Megan Moriarty, who a year ago showed us how everything’s connected in “Jointed Autumn”—not just the skeletal concerns of knee bones and shinbones and ulnas (although there was plenty of that, too), but also the amorphous experiences of memory, sensation, and reasoning—returns with “Answers Blowing through a Wind-Tunnel,” a multiple choice test with distinct poetic overtones (and undertones, of course, as well as side- and back-tones). Here Moriarty approaches the inter-actor on several fronts. The piece has the structure of one of those ubiquitous Facebook or MySpace tests that ostensibly rate anything from your mental age to your date-ability. And on one level, that’s exactly what “Answers Blowing through a Wind-Tunnel” is: a whimsy test or maybe a personality meter. But on another level, like with Bigelow’s piece, we are constructing a poem. We are given parts of a line, and our choices reveal to us the sort of poem we choose to read and how closely we choose to read it. “Answers Blowing through a Wind-Tunnel” could be easily dismissed as mere trickery or fancifulness, except that certain choices and pairings allow for so many diverse meanings, and choosing to see each line as fanciful is to ignore all of the possibilities that “looking back from a moving train” contains. There are possibilities of horror and sadness and timidity and longing and peacefulness and joy. By handing the controls to the inter-actor, Moriarty has made us something like poem-testers or perhaps test-poets.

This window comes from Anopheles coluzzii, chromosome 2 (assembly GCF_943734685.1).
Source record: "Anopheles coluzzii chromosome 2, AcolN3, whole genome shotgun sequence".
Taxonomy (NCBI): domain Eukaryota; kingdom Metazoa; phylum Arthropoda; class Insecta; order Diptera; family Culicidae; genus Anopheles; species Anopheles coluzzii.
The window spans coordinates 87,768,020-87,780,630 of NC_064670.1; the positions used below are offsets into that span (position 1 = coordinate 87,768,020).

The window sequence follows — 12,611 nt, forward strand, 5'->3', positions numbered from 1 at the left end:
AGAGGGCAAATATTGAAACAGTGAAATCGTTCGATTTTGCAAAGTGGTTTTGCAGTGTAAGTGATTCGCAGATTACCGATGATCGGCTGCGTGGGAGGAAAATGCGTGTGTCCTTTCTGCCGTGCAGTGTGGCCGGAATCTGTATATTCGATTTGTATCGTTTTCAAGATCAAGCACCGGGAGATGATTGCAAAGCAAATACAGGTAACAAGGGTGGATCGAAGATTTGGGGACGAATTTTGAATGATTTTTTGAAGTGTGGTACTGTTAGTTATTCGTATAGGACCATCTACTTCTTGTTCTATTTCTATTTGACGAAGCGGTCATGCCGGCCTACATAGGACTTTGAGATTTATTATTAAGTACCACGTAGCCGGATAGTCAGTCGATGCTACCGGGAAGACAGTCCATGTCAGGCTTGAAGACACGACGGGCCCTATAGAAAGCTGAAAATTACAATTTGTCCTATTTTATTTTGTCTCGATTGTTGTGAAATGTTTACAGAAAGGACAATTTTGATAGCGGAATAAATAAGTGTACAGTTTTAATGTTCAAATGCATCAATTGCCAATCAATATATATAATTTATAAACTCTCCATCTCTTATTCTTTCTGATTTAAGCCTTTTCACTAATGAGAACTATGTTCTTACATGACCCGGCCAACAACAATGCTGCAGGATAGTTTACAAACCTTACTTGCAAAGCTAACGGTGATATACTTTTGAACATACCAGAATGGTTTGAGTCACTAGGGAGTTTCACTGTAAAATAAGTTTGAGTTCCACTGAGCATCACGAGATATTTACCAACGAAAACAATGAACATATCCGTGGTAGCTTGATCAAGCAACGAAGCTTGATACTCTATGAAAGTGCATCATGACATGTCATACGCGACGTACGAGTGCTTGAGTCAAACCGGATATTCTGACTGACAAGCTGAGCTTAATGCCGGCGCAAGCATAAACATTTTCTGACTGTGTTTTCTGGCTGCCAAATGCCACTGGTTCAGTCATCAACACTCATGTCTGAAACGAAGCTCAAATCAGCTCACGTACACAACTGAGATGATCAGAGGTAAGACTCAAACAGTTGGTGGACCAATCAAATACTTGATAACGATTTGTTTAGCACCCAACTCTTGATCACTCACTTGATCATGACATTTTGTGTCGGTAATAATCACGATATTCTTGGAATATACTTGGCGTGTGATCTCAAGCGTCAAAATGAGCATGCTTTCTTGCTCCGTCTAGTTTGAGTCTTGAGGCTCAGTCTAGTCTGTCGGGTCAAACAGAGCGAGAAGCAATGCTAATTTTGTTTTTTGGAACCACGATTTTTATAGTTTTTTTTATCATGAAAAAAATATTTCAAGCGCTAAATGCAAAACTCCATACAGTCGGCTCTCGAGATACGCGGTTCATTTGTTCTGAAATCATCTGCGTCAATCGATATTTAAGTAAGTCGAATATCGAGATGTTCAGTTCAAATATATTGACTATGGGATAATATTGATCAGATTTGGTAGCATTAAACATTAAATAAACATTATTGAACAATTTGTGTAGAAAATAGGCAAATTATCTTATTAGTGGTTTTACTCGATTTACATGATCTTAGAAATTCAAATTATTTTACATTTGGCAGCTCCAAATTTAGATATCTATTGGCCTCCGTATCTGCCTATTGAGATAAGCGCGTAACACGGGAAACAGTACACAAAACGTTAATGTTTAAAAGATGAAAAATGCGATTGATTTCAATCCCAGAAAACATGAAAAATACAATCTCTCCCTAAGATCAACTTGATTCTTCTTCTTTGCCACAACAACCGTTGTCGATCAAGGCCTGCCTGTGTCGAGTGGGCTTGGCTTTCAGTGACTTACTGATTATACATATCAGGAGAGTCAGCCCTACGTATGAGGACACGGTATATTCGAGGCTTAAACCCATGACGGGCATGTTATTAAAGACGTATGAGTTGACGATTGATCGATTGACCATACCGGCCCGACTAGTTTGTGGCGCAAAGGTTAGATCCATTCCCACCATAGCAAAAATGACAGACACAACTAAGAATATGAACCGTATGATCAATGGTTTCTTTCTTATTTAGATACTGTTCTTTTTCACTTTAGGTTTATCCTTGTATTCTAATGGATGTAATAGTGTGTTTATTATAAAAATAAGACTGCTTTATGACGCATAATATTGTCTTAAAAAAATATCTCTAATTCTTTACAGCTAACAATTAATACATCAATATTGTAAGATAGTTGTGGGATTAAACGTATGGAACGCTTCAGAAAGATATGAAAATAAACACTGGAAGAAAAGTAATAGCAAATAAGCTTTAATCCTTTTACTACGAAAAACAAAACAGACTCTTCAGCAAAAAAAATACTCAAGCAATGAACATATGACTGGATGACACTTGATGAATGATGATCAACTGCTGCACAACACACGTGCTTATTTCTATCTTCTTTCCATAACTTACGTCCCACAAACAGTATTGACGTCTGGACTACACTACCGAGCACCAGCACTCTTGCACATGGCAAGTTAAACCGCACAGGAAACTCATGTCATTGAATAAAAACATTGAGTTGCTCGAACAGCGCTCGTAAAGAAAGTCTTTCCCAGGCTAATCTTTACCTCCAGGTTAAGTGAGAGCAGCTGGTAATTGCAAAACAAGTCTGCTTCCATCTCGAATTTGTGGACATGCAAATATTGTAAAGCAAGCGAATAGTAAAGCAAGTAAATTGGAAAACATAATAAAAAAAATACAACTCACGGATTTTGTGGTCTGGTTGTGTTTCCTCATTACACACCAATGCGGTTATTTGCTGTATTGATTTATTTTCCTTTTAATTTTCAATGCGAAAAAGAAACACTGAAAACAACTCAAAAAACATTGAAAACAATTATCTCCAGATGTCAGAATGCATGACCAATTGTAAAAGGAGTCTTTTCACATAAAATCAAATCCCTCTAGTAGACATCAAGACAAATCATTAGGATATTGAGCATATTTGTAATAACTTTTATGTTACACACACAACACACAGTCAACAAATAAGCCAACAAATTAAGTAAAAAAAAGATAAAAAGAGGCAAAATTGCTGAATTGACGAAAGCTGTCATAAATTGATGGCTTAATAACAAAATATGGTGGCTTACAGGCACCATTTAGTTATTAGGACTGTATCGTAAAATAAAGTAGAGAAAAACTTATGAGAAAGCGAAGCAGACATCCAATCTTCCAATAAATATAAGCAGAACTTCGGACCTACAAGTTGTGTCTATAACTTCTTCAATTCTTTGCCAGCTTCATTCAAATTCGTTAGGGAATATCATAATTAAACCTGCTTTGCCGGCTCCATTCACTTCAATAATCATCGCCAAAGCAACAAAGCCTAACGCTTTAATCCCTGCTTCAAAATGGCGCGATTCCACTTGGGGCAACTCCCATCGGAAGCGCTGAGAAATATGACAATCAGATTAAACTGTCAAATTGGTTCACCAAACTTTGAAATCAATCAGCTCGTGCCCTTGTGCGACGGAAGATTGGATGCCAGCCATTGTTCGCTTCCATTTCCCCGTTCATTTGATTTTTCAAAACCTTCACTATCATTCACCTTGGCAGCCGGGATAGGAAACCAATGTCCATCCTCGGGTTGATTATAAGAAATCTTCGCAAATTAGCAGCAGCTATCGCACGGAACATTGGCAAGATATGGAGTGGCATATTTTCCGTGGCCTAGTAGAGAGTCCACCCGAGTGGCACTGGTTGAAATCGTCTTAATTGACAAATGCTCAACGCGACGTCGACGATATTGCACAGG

And last but not least, Jason Nelson returns with a series of “Videographs Fictions,” schizophrenic rewritings of our favorite eighties-era commercials and news clips. Nelson here has strayed from the games that have made him a name, relying more on distinct narrative threads that chronicle the tragic rise and fall of Pac Man, the havoc Hubba Bubba once wreaked on our nationally treasured cowboys, battery-powered presidents, and more. With his patented brand of satiric humor and absurdity, Nelson takes on all his old foes—consumerism, politics, entertainment, intellectual property, meaning—and the reader comes away the winner. Watch, navigate, read, enjoy.